“I want to say he showed up randomly over a couple of months, but the murder took place in one session.” A beatific, time-lost smile spreads across her face, “One glorious session.” I half suspect that if she had a cigarette, she’d be smoking it right now.

Liz’s original hope was for Lexx and the other players to kill the larger of the two villains, sending the shorter one into a murderous rage. A few impetuous decisions and successful rolls of the dice later and her plans had been completely derailed. Not that she didn’t have back-up, of course. A good GM is always prepared.

“Killing the other guy caused me to branch off into a different murderous rampage.” she says, and shrugs.

“It also resulted in another bad guy who’d harassed us forever losing his arm,” says Lexx. “My favorite NPC got kind of messed up while my character was off killing this other guy. We weren’t sure whether or not he would make it. I was very upset by this and raided the liquor cabinet.”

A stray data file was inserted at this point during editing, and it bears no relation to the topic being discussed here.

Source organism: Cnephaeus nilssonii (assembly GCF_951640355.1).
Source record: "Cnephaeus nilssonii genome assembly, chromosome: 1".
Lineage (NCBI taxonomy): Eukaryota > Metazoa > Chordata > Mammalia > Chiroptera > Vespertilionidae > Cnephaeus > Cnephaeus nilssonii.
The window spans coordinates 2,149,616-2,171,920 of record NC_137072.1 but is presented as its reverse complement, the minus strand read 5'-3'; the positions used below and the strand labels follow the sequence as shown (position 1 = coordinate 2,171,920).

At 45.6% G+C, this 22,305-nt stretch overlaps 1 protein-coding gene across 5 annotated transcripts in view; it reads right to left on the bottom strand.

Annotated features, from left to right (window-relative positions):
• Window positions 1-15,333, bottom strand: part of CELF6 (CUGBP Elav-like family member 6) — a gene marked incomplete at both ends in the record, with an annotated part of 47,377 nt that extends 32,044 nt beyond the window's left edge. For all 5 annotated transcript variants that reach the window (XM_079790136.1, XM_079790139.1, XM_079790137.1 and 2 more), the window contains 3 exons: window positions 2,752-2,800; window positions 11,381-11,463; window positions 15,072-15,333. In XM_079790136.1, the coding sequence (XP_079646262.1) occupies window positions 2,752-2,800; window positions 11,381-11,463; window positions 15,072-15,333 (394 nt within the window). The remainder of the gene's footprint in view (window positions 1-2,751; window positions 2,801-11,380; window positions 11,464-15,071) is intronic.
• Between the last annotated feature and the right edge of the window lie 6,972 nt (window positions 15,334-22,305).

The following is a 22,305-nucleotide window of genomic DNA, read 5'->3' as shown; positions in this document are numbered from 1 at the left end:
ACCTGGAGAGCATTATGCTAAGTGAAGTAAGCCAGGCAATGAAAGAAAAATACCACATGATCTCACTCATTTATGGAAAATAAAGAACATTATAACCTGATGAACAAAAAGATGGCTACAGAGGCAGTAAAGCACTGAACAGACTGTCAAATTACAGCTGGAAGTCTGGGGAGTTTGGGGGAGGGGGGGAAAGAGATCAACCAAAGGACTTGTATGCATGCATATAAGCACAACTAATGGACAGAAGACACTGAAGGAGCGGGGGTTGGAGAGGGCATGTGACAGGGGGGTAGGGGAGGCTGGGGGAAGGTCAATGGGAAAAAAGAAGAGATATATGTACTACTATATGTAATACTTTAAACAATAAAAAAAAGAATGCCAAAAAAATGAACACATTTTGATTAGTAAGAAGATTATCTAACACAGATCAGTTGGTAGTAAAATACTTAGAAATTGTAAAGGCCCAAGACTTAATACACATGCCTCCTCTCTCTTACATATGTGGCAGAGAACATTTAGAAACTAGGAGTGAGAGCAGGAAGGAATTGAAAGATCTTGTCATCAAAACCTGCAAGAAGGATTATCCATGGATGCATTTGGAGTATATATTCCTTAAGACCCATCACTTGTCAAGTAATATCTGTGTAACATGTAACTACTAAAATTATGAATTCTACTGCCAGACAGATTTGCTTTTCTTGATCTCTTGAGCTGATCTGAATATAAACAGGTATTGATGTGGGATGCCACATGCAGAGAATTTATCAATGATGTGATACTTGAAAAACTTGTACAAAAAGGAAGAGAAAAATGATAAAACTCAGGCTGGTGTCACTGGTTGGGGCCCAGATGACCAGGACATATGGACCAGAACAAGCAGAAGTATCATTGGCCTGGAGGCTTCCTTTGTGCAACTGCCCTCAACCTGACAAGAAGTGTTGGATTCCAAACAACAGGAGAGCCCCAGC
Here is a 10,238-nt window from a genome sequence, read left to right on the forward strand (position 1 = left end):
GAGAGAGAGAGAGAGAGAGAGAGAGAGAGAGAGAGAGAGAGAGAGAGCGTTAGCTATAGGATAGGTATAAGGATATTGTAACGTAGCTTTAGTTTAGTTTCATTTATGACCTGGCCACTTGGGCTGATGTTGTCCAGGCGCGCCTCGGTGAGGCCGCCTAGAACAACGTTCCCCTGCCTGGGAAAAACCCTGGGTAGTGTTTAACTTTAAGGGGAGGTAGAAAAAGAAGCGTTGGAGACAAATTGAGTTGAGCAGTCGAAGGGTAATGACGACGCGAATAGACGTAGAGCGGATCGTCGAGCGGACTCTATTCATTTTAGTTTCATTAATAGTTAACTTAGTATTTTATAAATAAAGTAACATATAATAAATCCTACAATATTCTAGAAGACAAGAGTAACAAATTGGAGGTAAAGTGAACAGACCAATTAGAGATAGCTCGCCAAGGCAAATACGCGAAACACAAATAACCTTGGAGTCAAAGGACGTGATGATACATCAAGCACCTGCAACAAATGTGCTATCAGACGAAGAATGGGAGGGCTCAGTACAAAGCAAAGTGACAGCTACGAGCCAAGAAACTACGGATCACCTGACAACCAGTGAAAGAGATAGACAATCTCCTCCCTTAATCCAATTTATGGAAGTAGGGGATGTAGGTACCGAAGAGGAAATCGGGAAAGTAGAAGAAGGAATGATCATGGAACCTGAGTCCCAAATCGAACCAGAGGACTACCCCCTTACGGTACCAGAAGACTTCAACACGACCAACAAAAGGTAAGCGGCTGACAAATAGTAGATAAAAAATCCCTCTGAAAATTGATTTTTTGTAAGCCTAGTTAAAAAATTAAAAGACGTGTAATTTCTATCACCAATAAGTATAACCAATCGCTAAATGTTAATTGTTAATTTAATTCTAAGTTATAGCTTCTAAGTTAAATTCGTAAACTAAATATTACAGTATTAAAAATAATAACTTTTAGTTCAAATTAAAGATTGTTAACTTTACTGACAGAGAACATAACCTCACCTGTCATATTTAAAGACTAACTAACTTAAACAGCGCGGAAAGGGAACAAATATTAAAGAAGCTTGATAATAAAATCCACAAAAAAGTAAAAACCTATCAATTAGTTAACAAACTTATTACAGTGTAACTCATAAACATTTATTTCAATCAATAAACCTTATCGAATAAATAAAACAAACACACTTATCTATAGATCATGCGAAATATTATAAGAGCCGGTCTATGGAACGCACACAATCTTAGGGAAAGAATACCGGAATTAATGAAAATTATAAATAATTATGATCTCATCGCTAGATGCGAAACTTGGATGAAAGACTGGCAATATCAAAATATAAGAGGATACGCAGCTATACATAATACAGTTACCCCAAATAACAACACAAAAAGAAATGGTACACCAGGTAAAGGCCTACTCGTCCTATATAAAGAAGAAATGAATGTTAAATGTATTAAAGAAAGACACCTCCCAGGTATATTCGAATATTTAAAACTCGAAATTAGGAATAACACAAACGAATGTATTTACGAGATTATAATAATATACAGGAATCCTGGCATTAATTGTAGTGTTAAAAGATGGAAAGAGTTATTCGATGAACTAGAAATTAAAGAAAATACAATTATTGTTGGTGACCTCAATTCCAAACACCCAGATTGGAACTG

In the game?

“It drove Lexx to drink,” says Liz.

So, not in the game.

“NPC friends are a great way to get to the players,” she continues. “Even the more action-oriented, kick-in-the-door types can get upset if their little sidekick is threatened.”

Yikes. So what kind of prep-work would be involved in creating a story like that?

“It depends on the GM,” says Lexx. “There are those who have scripted descriptions written out, and fully statted characters. I knew one guy who made a plot tree for some sort of social intrigue game. But there’s also a certain amount of just being able to come up with stuff on the spot if things don’t go how you planned. It’s great having a plan and games are usually better if you know where they’re headed, but it’s necessary to be able to answer the crazy questions you never thought of when a player asks them.”